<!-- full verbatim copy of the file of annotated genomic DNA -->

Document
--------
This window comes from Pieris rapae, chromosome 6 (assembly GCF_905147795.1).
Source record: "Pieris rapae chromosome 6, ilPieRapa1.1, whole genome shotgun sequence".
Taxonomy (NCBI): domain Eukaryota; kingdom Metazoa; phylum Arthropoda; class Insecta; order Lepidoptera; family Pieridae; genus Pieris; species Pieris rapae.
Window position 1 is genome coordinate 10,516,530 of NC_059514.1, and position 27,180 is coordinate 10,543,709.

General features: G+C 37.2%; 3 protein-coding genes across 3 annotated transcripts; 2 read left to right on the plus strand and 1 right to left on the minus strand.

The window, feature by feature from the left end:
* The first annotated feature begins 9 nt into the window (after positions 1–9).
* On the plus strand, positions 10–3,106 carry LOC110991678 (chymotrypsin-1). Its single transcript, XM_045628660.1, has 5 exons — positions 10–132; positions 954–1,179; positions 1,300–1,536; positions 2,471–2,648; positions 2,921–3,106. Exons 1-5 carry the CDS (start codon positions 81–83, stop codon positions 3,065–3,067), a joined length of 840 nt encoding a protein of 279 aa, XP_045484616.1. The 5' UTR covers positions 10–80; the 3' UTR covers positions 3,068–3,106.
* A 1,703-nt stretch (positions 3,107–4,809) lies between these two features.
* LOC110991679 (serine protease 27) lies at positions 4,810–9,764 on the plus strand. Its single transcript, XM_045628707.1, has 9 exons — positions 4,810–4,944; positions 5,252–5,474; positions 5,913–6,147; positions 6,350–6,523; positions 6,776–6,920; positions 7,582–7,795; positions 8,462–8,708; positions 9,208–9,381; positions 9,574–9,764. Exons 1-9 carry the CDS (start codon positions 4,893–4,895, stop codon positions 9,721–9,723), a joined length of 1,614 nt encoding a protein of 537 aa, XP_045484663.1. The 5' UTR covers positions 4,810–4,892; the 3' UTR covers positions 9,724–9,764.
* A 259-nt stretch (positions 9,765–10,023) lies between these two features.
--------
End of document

This window comes from Pieris rapae, chromosome 6 (assembly GCF_905147795.1).
Source record: "Pieris rapae chromosome 6, ilPieRapa1.1, whole genome shotgun sequence".
Taxonomy (NCBI): domain Eukaryota; kingdom Metazoa; phylum Arthropoda; class Insecta; order Lepidoptera; family Pieridae; genus Pieris; species Pieris rapae.
Window position 1 is genome coordinate 10,516,530 of NC_059514.1, and position 27,180 is coordinate 10,543,709.

General features: G+C 37.2%; 3 protein-coding genes across 3 annotated transcripts; 2 read left to right on the plus strand and 1 right to left on the minus strand.

The window, feature by feature from the left end:
* The first annotated feature begins 9 nt into the window (after positions 1–9).
* On the plus strand, positions 10–3,106 carry LOC110991678 (chymotrypsin-1). Its single transcript, XM_045628660.1, has 5 exons — positions 10–132; positions 954–1,179; positions 1,300–1,536; positions 2,471–2,648; positions 2,921–3,106. Exons 1-5 carry the CDS (start codon positions 81–83, stop codon positions 3,065–3,067), a joined length of 840 nt encoding a protein of 279 aa, XP_045484616.1. The 5' UTR covers positions 10–80; the 3' UTR covers positions 3,068–3,106.
* A 1,703-nt stretch (positions 3,107–4,809) lies between these two features.
* LOC110991679 (serine protease 27) lies at positions 4,810–9,764 on the plus strand. Its single transcript, XM_045628707.1, has 9 exons — positions 4,810–4,944; positions 5,252–5,474; positions 5,913–6,147; positions 6,350–6,523; positions 6,776–6,920; positions 7,582–7,795; positions 8,462–8,708; positions 9,208–9,381; positions 9,574–9,764. Exons 1-9 carry the CDS (start codon positions 4,893–4,895, stop codon positions 9,721–9,723), a joined length of 1,614 nt encoding a protein of 537 aa, XP_045484663.1. The 5' UTR covers positions 4,810–4,892; the 3' UTR covers positions 9,724–9,764.
* A 259-nt stretch (positions 9,765–10,023) lies between these two features.